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There are many souvenirs one can bring home from a trip to Vienna – but none of them are as serene and charming as the original Viennese snow globes. Here is the address of the Original Viennese Snow Globe Manufacturer.
Christmas is a magical time of the year in many places around the world, but it’s hard to beat Vienna’s Christmas markets and artfully decorated streets filled with the smell of gingerbread and punch. While Vienna is slightly too big to be packed up in your suitcase, you can at least take a little piece of it back home: The original Viennese snow globes contain miniature versions of the city’s most prominent sights. While the chances of actual snowfall in Vienna are getting slimmer every year due to global warming, your souvenir just needs a little shake to turn it into a winter wonderland.
Without a sound, snowflakes gently fall on St. Stephen’s cathedral, magically turning the green meadows of the Prater into a white wonderland and transforming castle Schönbrunn into a winter fortress. Winters in Vienna are no longer that cold, resulting in less and less snowfall in Austria’s capital, but the picturesque sceneries within the original Viennese snow globes made by Perzy will survive climate change and outlast us all.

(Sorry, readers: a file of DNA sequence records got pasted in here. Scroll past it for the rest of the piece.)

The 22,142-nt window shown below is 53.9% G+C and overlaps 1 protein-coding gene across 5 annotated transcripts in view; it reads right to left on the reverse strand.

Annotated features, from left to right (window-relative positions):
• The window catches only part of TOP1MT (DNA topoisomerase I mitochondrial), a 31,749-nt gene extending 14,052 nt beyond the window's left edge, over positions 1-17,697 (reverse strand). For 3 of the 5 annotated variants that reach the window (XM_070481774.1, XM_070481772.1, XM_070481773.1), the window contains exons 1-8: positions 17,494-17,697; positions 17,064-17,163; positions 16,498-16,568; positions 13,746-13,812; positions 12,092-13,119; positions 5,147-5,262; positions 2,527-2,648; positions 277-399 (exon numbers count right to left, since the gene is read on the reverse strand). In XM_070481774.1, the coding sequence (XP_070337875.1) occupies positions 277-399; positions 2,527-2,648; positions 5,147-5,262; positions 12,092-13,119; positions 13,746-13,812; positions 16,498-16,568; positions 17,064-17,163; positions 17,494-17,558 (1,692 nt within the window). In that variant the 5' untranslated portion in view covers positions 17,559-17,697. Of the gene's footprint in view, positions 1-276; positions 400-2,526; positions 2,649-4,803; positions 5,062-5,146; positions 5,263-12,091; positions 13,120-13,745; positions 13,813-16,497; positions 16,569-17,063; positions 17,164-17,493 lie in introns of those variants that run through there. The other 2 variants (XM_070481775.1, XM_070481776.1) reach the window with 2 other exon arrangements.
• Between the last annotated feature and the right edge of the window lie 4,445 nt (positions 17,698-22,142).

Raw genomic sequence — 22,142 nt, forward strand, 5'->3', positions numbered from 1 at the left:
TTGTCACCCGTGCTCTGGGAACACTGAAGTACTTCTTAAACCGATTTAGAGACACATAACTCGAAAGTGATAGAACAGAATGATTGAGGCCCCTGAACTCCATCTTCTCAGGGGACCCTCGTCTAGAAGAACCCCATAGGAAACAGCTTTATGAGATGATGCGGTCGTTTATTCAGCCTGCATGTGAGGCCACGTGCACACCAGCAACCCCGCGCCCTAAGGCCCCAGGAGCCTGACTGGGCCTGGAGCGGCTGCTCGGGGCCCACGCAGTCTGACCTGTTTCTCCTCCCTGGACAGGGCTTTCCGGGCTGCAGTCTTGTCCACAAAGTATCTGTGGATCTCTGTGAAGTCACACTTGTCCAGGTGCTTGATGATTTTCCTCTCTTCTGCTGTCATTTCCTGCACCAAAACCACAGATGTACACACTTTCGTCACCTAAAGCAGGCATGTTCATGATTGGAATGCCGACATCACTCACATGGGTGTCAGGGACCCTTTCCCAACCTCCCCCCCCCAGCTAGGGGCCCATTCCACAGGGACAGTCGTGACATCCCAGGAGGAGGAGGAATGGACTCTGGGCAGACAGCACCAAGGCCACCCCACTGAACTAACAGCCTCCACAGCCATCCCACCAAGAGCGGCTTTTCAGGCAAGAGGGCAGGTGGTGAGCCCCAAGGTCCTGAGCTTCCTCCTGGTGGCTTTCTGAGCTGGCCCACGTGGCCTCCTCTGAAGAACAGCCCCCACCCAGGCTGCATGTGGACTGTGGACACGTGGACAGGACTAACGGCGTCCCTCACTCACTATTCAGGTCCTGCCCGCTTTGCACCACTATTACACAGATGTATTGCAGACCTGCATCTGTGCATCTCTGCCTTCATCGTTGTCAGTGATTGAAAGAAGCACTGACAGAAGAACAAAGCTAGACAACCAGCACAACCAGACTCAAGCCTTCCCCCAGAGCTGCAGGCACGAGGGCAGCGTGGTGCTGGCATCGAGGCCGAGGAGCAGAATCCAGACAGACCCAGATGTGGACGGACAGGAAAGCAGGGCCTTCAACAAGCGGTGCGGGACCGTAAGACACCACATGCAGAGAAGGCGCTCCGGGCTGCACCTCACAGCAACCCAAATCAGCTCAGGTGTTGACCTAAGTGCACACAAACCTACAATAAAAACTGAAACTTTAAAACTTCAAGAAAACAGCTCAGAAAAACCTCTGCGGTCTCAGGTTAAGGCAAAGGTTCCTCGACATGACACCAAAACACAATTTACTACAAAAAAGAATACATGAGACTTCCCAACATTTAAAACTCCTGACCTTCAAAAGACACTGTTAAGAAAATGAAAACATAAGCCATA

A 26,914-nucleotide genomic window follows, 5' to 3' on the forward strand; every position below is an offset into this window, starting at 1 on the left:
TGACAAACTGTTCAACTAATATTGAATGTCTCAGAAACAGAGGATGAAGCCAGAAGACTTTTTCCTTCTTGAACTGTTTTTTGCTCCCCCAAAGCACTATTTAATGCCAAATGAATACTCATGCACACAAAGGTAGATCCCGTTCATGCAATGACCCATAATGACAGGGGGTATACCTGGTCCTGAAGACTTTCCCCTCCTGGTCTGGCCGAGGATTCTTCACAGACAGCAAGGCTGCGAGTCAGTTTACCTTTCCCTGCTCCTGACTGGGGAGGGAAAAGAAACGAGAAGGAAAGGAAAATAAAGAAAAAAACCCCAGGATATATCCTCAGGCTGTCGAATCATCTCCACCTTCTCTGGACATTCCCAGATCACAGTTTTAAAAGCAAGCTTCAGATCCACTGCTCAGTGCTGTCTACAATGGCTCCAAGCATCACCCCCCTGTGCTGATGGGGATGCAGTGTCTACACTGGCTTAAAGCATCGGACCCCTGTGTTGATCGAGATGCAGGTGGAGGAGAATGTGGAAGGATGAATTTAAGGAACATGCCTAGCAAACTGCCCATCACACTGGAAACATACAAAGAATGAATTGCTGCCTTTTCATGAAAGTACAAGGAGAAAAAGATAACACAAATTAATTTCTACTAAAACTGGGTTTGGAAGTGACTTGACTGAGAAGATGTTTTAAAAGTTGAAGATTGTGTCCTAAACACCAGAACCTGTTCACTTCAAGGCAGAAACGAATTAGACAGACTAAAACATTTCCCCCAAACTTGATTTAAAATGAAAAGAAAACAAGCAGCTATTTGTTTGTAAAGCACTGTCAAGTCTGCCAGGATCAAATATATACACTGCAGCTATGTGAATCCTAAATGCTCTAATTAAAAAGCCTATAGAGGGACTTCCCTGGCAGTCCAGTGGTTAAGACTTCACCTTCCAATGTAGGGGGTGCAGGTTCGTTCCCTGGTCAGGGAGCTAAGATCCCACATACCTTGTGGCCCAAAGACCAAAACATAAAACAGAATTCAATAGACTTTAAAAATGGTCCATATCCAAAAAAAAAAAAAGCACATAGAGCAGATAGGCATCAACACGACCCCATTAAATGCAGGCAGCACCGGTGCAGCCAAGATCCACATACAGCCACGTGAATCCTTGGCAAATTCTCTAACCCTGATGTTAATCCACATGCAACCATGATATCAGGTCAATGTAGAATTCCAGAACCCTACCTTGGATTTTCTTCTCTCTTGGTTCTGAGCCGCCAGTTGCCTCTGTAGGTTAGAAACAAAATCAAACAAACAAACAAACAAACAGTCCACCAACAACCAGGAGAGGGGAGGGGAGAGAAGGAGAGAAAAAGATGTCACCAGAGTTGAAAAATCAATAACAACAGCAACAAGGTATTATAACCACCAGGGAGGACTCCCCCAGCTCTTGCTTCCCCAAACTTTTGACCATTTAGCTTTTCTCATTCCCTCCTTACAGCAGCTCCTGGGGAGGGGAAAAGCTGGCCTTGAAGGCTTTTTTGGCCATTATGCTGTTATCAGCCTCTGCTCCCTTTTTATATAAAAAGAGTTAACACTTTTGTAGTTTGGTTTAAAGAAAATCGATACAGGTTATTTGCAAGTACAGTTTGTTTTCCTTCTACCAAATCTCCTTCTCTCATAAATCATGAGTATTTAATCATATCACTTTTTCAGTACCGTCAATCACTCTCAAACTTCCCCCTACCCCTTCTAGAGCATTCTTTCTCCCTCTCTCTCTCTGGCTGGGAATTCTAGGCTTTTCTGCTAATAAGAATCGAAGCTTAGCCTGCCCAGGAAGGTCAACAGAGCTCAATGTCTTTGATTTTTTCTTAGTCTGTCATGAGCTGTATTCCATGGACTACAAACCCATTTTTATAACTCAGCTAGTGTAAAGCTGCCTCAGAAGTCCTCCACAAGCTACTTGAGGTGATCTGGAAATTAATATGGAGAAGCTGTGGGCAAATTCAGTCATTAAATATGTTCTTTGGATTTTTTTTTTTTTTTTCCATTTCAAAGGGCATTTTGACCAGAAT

In 1900, Erwin Perzy I created the first snow globe based on the design of the Basilica of Maria Zell. Throughout the years, new scenes were created, and along with the standard models of St. Stephen’s Cathedral, the Ferris Wheel or City Hall that can be bought in the shop, many uniquely crafted versions were made for special occasions. Former US president Bill Clinton was handed a 120mm snow globe containing the original confetti that had been thrown at his inauguration party. As you can see, the Perzy family has an eye for detail, which can be marvelled upon at their factory in an old suburban house in the 17th district. More than 200,000 pieces are produced here every year and sold to customers all over the world. It wouldn’t be Vienna if they hadn’t set up a museum to honour this historical gem – the Snow Globe Museum. But unlike traditional exhibitions, most items on display here are for sale. The business is still in the hands of the founding family and is now run by Erwin Perzy III, who comes up with many new designs himself. If you are wondering how the artificial snow inside the snow globes is produced, you aren’t alone – unfortunately it’s a family secret. No surprise though, as there are many cheap imitations sold for a couple of Euros around the city. But none of them quite capture the magic of snowflakes falling on your head as the originals do.